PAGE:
Number two. I go to hot yoga. It’s the only thing that melts me from head-to-toe. It melts my mind, it melts my body. I sleep better. I don’t go all the time but I’ll go when I feel I need it. To me, it’s so restorative.
Three, I love the Korean spa. There’s something about going to a place that’s all about relaxing. It’s quiet. They serve healthy food. And to be around all women who are also interested in taking care of themselves, it’s really lovely to experience. I think we’re lucky to have that in L.A. It sounds fancy but it’s not. It’s sort of like the YMCA of spas. It’s very utilitarian of spas. [laughs.]
OA: I also read that you meditate.
EN: Yes, I should've mentioned that too [laughs]. I meditate in the morning. Some days I miss it but I’m pretty consistent. I keep my cushion in my office. The type of meditation I’ve learned is Tibetan meditation. I studied with the group dharma.org. I would do thirty-day retreats with them. It was very transformative. It really transformed me as a person to let the mind and body unfold like that in total silence. The results are great but the process isn’t so great.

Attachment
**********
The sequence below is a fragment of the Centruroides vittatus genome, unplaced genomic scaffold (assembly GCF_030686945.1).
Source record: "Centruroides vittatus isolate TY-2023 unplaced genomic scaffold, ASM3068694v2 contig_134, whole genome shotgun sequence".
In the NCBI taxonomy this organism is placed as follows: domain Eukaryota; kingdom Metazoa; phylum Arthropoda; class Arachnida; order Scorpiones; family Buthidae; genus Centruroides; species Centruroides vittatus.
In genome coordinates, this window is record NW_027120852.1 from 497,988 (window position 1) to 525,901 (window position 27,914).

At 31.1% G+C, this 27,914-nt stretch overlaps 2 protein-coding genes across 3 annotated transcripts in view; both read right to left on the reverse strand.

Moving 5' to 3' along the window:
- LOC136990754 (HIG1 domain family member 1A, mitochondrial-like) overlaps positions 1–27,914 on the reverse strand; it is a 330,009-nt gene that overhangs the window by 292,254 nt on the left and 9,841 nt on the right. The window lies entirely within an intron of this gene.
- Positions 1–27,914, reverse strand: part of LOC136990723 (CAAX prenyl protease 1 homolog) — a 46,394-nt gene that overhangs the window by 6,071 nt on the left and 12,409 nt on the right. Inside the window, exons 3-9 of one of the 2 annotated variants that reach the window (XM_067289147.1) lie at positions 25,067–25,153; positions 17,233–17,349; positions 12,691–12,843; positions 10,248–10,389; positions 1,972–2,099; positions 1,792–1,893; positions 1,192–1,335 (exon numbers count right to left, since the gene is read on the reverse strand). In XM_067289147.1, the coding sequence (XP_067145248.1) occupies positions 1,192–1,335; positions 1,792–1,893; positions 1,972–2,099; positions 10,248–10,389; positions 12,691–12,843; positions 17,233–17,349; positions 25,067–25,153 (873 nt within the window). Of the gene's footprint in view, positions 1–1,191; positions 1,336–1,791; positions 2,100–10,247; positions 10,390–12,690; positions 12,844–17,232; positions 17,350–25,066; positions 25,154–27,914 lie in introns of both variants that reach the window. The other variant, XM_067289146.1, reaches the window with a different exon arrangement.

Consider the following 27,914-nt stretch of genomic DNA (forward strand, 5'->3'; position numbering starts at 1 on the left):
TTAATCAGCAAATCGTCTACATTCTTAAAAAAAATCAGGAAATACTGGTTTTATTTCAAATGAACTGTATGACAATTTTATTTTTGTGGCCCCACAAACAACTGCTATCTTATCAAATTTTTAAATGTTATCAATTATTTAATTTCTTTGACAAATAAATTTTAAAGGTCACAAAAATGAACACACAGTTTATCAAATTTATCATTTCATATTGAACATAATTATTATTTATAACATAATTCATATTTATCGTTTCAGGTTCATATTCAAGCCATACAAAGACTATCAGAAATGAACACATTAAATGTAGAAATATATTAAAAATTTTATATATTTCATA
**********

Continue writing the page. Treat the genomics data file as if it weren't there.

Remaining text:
The daily meditation is just lovely. But it’s so hard to do. I think the hardest thing in my life is getting my butt on that pillow. Of course, if there was a television in front of it, maybe it wouldn’t be [laughs]. But sitting alone with yourself is really difficult.
OA: I find it very difficult at times.
EN: It’s so hard, right? If someone were to give you money to sit down for fifteen minutes, I’m sure you would do it. But when it comes to meditating, we find it so difficult. And I think it’s the encounter with oneself. It’s so interesting that our instinct is to run away when we encounter ourselves because it is overwhelming. We want to do everything we can to get away from the present moment and that’s what meditation is for me.